Gorely is a big shield volcano southwest of Petropavlovsk with a 12 km wide caldera on top of a plateau. In the center of this caldera sits a young and active stratovolcano. The highest point reaches 1,829 m. View from the southeast.


Meltwater forms a small stream, that flows down on an old lava field before it is lost in the sand.
Gorely Waterfall


A view into the caldera. I had been here already in summer 1996 and then this place looked like an arctic region covered with snow and ice. On the background Mt Asacha and, smaller to the left, the Khodutka.

In the caldera

The bottom of the caldera is covered with sand and looks like a dessert.
Caldera In the caldera

Crater lake

A lake fills one of the summit craters. According to its diameter it must have been created by powerful eruptions. We did not observe any signs of volcanic activity here.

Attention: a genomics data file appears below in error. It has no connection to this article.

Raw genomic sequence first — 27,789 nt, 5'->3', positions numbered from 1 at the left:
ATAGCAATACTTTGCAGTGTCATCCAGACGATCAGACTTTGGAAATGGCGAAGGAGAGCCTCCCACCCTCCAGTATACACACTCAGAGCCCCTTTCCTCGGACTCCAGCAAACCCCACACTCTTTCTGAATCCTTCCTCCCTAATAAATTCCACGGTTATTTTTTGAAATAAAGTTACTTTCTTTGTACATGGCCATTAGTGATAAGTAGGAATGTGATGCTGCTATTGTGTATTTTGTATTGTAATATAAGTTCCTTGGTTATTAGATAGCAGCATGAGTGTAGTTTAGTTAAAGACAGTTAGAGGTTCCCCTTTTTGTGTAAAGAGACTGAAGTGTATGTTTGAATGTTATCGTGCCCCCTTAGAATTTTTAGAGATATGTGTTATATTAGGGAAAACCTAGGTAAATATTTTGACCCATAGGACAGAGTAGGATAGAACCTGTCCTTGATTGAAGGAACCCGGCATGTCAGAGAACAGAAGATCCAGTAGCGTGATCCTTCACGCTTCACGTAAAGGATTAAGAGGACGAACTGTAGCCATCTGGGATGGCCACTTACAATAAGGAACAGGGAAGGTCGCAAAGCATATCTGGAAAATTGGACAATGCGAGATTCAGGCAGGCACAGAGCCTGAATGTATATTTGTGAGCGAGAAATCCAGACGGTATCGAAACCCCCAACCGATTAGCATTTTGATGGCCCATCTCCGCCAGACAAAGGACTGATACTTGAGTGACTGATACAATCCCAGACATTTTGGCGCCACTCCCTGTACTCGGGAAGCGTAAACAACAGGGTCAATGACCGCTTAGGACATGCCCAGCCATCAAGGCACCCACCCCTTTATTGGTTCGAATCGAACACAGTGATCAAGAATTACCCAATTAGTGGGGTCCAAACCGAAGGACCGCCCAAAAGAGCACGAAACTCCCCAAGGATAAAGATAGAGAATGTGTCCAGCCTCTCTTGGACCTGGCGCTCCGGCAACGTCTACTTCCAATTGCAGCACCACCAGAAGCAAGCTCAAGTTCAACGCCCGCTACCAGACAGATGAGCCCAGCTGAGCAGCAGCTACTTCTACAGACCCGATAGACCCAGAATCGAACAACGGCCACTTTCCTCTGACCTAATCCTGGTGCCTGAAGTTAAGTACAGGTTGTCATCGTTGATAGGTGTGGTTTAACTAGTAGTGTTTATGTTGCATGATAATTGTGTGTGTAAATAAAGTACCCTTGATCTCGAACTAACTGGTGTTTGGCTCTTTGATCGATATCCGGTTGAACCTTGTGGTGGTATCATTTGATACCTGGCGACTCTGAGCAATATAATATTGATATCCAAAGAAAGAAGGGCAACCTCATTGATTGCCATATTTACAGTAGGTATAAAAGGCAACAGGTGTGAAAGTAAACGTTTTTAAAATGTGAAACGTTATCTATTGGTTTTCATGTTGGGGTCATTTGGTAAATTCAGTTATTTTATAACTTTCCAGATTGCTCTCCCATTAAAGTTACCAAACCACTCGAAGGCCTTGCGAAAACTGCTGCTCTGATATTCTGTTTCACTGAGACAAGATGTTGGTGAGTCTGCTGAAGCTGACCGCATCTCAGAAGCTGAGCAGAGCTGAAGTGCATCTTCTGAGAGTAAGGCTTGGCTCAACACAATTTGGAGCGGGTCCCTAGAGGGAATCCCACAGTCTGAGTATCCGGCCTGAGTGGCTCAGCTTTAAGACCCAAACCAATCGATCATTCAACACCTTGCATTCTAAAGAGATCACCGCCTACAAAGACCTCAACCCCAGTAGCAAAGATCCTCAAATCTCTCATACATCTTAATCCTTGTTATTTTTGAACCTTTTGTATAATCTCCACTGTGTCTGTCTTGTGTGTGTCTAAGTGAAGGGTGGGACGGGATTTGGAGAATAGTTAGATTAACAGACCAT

Small crater

The summit area and the flanks of Gorely are covered with numerous craters and cinder cones. One of the smaller craters in direct neighborhood to the active vent is still smoking in some places.
First crater Little crater

Active crater

This is the place where the eruptions in 1980/81 and 1984-86 took place. Now the crater is filled with an acidic hot lake and it will likely become the scene of future eruptions.


The terrain near the active crater is covered with a compact layer of fine ash. Strong wind and temperatures around zero deg C give a good contrast to any volcanic activity, not to mention the sun and blue sky.
Active crater Plateau


An extinct volcano south from Petropavlovsk with a height of 2,173 m. The picture was taken from Gorely and it also shows part of the bottom and rim of its caldera.

Old vent

An old eruptive vent stands in front of Skalistaya Sopka, a smaller rock northwest of Gorely. The hard basalt of a volcanic vent withstands erosion and remains as a rock above the disappearing rest of the mountain.
Lava Old volcano

Snow and lava and sand

Dirty snow fields and old lava flows are trying to move down the slopes, which are relatively flat compared to other volcanoes. Both of them make it sooner or later to the bottom of the caldera, the snow as water and the lava as sand.

Snow and lava